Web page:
How to Hire an Equipment Appraiser!
- Nobody knows your equipment like you do.
- Nobody knows every piece of equipment.
- A good equipment appraiser is hired because they can effectively find what it’s worth and help you in setting the right value – not because they can be your mechanic. Many people new to appraisals confuse this.
Pay very close attention here – this one portion can effectively kill your defense in court, your ability to get the loan, or cost you a mint in taxes.
You may be tempted to hire a buddy, a local auctioneer, a local dealer, or the like. Don’t Risk It! 95% of these types of appraisals are not Certified, not court tested, and are considered biased. You show up to court with a “buddy” appraisal and a true certified appraiser will make him look like a fool – which equals YOU LOSE!
The best scenario here is to hire an out-of-area (at least 1 county over) certified equipment appraiser, like a Master Appraiser or Expert Certified Appraiser. They should be knowledgeable with your type of equipment, familiar with courtrooms, and will write a true certified report. As a matter of fact, we think it is better to choose an appraiser that writes rock solid reports over one that knows your specific equipment (unless you can get both). The reality is finding and applying prices on equipment is a whole different discipline than working on a tractor or machine (In appraising, you don’t need to know how the engine runs to drive the car).
NOTE: Many times you will not be the client – but rather the bank, attorney, etc. should be – your appraiser can guide you here.
Key things to consider on types of Appraisers:
Certified vs. Non-Certified – An important thing to know about your appraiser is their certification level – this usually also goes hand-in-hand with whether your report will be compliant or not. In the past, you could call on Bubba, the local auctioneer, or a dealership to write an “appraisal” for you that would give you a general value. Many times an auctioneer “appraiser” may even ask you what you want him to write – He’s not liable here – YOU ARE! I know for a fact 99% of the time the local dealer is going to lowball the number for fear you may actually decide to trade it in. Note: Only by hiring a Certified Machinery & Equipment Appraiser can you be assured you are getting the most compliant and highest quality report.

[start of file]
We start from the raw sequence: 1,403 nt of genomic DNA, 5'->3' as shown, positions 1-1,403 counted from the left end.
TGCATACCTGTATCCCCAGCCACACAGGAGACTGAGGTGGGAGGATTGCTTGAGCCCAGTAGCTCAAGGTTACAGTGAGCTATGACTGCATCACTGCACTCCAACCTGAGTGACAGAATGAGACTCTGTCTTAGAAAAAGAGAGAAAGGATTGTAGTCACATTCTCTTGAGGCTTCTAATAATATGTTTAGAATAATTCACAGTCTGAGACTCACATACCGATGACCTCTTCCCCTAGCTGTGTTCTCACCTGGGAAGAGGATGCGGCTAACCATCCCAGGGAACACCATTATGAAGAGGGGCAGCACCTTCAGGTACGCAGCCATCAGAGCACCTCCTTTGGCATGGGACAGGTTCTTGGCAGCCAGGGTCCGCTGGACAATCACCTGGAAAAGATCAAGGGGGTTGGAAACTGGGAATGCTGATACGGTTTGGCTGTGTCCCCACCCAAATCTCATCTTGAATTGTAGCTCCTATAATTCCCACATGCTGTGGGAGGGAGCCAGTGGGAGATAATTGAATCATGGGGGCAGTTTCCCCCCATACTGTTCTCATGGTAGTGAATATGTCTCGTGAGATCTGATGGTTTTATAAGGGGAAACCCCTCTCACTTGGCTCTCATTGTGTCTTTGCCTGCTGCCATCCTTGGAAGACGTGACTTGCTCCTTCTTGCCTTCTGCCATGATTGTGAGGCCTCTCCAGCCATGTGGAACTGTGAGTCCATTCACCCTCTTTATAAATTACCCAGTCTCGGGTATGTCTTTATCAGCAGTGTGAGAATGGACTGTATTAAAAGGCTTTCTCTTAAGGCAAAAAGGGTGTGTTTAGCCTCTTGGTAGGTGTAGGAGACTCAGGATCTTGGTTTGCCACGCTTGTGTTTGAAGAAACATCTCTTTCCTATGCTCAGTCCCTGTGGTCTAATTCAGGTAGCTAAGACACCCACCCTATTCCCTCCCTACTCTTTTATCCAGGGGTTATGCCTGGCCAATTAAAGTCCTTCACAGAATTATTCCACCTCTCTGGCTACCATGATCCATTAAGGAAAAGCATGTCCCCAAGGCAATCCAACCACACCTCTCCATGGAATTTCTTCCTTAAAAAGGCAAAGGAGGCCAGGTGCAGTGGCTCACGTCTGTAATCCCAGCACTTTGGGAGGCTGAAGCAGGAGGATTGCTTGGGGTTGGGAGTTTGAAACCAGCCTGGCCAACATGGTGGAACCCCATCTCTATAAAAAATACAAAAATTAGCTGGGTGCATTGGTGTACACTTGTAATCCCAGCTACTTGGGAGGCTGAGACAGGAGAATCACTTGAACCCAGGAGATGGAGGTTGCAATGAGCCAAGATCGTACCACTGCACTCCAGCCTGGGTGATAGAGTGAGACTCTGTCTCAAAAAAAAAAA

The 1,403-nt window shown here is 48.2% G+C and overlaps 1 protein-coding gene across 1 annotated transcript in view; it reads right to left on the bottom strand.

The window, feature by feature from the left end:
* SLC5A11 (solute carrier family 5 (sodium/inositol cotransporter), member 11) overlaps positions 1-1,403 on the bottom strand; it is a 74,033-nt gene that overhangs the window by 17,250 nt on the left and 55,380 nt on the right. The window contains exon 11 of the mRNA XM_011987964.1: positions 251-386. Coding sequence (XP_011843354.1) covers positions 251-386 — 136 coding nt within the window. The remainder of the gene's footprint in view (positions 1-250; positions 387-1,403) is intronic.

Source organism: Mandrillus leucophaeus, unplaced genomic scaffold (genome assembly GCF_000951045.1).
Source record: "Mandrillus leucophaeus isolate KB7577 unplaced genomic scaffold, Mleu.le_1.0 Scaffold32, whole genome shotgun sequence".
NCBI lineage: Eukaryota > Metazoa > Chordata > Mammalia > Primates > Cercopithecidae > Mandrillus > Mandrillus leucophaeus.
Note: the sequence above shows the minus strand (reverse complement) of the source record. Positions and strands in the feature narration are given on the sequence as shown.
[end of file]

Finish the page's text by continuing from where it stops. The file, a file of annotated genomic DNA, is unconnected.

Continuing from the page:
Appraiser vs. Accountant / CPA – Some companies will just ask their accountant to write a machinery appraisal. While some accountants are certified machinery appraisers, MOST are not. Note: Depreciation Value does not equal Market Value, and many CPAs / Accountants are only going to give you depreciation value on your equipment. So, ask yourself: “just because my depreciation schedule has run out, is my machinery worth $0.00?” Accountants generally look through the lens of IRS compliance and while, in some settings, this is the proper way to do a machinery appraisal – it is not the way anyone else will see it.
Appraiser vs. Internal Employee – This is a very easy one. When an employee writes an appraisal, they have the best interests of the company they are working for in mind. Internal appraisers at banks, insurance companies, or even your company are BIASED, or at least everyone else thinks they are.
Auctioneers and Dealers – In most circumstances the “appraisers” in these fields have a hidden agenda, do not use market data, and typically are not truly Certified or Compliant –